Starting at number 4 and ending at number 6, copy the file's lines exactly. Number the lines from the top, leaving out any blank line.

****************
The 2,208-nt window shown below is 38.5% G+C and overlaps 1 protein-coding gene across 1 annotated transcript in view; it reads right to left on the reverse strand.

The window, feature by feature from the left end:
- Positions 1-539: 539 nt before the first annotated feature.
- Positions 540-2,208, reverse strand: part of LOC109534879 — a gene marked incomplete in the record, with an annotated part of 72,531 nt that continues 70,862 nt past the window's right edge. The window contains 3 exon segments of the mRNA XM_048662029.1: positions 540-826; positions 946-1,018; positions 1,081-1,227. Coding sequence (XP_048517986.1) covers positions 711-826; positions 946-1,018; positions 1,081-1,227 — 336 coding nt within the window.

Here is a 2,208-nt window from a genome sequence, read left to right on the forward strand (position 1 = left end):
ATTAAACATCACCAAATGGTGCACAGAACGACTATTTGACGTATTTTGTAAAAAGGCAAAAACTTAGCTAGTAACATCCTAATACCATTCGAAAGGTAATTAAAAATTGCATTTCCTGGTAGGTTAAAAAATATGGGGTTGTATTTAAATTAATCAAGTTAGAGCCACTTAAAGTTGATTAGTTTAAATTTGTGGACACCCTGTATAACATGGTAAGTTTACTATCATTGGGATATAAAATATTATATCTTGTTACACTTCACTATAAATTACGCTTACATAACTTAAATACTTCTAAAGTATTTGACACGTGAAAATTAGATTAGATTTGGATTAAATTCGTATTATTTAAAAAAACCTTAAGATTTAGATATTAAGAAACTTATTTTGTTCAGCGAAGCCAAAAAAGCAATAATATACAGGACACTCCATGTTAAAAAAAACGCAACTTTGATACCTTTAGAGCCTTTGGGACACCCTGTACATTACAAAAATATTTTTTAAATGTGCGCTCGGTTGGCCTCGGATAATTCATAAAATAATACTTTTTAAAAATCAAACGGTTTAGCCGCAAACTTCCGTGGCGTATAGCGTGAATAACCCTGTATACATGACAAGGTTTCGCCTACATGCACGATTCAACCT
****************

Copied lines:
- Positions 540-2,208, reverse strand: part of LOC109534879 — a gene marked incomplete in the record, with an annotated part of 72,531 nt that continues 70,862 nt past the window's right edge. The window contains 3 exon segments of the mRNA XM_048662029.1: positions 540-826; positions 946-1,018; positions 1,081-1,227. Coding sequence (XP_048517986.1) covers positions 711-826; positions 946-1,018; positions 1,081-1,227 — 336 coding nt within the window.

Here is a 2,208-nt window from a genome sequence, read left to right on the forward strand (position 1 = left end):
ATTAAACATCACCAAATGGTGCACAGAACGACTATTTGACGTATTTTGTAAAAAGGCAAAAACTTAGCTAGTAACATCCTAATACCATTCGAAAGGTAATTAAAAATTGCATTTCCTGGTAGGTTAAAAAATATGGGGTTGTATTTAAATTAATCAAGTTAGAGCCACTTAAAGTTGATTAGTTTAAATTTGTGGACACCCTGTATAACATGGTAAGTTTACTATCATTGGGATATAAAATATTATATCTTGTTACACTTCACTATAAATTACGCTTACATAACTTAAATACTTCTAAAGTATTTGACACGTGAAAATTAGATTAGATTTGGATTAAATTCGTATTATTTAAAAAAACCTTAAGATTTAGATATTAAGAAACTTATTTTGTTCAGCGAAGCCAAAAAAGCAATAATATACAGGACACTCCATGTTAAAAAAAACGCAACTTTGATACCTTTAGAGCCTTTGGGACACCCTGTACATTACAAAAATATTTTTTAAATGTGCGCTCGGTTGGCCTCGGATAATTCATAAAATAATACTTTTTAAAAATCAAACGGTTTAGCCGCAAACTTCCGTGGCGTATAGCGTGAATAACCCTGTATACATGACAAGGTTTCGCCTACATGCACGATTCAACCT